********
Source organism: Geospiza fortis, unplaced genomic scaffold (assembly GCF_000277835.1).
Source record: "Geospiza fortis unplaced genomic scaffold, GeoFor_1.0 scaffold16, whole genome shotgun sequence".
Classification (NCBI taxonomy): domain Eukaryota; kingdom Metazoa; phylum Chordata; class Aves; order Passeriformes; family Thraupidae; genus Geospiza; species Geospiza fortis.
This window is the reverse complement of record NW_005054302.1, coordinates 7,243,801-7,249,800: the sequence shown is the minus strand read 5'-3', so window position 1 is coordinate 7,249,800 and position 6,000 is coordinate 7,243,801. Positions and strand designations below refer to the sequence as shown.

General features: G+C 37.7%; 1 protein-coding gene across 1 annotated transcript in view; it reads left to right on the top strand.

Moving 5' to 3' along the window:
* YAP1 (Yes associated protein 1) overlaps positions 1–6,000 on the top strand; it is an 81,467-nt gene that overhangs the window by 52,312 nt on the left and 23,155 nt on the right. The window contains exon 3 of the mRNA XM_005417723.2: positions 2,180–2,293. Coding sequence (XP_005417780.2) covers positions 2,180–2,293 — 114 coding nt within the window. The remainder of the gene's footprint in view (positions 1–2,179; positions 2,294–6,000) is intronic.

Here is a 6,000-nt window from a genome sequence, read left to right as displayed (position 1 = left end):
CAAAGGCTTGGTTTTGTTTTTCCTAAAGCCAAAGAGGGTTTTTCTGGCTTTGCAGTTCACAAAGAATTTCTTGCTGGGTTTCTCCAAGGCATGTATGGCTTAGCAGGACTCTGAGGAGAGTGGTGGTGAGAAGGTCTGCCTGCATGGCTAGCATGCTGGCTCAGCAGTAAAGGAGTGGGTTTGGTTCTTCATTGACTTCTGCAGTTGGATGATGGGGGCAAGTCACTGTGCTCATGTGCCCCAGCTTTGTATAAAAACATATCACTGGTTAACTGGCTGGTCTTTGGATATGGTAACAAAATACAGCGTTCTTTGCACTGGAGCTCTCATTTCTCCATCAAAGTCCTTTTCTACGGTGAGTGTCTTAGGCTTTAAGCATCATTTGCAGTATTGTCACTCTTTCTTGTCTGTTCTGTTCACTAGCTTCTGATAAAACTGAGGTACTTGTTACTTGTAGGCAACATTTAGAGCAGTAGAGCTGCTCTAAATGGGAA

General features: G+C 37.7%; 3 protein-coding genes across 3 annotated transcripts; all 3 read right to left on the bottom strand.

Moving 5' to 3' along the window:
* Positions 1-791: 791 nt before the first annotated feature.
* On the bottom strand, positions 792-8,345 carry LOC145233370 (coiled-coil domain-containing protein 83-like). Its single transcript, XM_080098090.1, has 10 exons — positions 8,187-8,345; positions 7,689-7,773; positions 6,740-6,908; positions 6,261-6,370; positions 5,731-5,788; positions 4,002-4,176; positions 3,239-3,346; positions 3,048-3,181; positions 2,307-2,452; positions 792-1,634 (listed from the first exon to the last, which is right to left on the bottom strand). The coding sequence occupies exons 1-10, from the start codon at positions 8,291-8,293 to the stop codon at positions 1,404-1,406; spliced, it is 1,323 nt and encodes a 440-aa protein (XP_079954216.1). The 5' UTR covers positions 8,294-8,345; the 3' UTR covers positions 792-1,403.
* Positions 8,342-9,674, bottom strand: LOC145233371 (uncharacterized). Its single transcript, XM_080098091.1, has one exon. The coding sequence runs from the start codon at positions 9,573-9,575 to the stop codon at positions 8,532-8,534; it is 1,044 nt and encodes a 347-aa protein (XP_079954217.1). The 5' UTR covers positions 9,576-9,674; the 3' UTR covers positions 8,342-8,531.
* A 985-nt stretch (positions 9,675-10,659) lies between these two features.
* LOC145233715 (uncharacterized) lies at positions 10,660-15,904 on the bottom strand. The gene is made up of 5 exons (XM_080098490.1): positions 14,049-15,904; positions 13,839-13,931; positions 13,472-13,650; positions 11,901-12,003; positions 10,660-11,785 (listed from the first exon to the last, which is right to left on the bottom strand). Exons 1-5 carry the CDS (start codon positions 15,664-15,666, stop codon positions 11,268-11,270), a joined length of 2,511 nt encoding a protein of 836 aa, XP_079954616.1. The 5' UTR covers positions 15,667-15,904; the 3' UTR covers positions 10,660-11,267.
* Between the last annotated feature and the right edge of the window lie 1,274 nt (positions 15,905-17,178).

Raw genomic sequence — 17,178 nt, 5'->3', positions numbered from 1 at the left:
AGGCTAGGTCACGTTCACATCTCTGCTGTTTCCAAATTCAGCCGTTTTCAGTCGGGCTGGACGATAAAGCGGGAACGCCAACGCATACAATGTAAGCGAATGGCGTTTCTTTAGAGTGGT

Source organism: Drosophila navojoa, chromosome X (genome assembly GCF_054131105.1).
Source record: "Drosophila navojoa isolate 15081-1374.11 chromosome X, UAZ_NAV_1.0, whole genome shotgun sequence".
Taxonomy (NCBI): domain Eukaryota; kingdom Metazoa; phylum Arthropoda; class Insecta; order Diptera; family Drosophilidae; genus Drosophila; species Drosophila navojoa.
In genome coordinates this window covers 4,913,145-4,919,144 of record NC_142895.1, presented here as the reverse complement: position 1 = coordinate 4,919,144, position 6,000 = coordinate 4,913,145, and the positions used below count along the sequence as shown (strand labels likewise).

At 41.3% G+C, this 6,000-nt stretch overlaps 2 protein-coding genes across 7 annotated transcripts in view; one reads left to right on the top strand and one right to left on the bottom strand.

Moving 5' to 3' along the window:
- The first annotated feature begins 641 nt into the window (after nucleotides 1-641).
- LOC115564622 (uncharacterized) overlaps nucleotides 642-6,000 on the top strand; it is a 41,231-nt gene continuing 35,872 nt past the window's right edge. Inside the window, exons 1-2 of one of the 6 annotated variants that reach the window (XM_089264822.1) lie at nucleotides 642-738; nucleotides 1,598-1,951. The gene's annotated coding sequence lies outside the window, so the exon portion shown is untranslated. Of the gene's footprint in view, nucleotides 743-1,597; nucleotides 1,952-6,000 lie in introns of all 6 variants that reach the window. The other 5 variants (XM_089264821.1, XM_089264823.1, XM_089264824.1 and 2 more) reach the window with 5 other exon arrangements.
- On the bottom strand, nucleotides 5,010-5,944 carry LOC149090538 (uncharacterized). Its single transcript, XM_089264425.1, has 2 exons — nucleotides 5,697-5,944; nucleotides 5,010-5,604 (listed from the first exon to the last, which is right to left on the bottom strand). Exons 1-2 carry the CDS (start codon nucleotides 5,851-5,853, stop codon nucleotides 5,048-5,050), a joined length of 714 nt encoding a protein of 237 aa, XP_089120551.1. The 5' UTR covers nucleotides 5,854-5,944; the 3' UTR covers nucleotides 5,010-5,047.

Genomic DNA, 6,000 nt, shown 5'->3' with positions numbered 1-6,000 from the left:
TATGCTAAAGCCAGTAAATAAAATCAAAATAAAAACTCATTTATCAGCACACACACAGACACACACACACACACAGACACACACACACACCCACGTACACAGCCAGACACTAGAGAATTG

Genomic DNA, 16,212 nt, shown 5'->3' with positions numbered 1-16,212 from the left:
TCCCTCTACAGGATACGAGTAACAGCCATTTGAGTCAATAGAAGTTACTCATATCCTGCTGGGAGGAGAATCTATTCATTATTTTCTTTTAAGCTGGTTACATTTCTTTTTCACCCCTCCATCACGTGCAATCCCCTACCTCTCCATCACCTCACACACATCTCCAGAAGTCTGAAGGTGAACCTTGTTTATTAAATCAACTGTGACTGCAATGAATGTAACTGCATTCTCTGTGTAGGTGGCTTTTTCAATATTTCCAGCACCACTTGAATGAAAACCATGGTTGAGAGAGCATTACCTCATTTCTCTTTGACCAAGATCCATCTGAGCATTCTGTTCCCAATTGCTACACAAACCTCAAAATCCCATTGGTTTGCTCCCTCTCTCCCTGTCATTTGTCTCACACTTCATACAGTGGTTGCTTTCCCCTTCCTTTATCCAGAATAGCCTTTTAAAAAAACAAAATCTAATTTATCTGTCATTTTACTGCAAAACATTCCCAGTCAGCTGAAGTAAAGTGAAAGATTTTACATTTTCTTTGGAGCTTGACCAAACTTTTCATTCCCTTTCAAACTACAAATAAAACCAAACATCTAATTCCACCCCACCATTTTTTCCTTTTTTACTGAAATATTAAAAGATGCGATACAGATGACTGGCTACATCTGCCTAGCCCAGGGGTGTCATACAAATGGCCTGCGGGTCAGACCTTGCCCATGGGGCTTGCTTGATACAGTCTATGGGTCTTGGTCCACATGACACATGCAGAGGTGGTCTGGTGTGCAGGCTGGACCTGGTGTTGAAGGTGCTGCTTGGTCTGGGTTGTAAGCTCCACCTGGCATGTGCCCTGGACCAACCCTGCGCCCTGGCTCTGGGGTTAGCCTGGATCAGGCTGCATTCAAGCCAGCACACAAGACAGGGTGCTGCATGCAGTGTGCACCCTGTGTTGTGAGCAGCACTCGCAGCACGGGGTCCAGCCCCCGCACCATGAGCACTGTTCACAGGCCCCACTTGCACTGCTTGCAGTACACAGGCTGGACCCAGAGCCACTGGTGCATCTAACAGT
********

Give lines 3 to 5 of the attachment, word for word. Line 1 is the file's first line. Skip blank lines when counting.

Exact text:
Classification (NCBI taxonomy): domain Eukaryota; kingdom Metazoa; phylum Chordata; class Aves; order Passeriformes; family Thraupidae; genus Geospiza; species Geospiza fortis.
This window is the reverse complement of record NW_005054302.1, coordinates 7,243,801-7,249,800: the sequence shown is the minus strand read 5'-3', so window position 1 is coordinate 7,249,800 and position 6,000 is coordinate 7,243,801. Positions and strand designations below refer to the sequence as shown.

General features: G+C 37.7%; 1 protein-coding gene across 1 annotated transcript in view; it reads left to right on the top strand.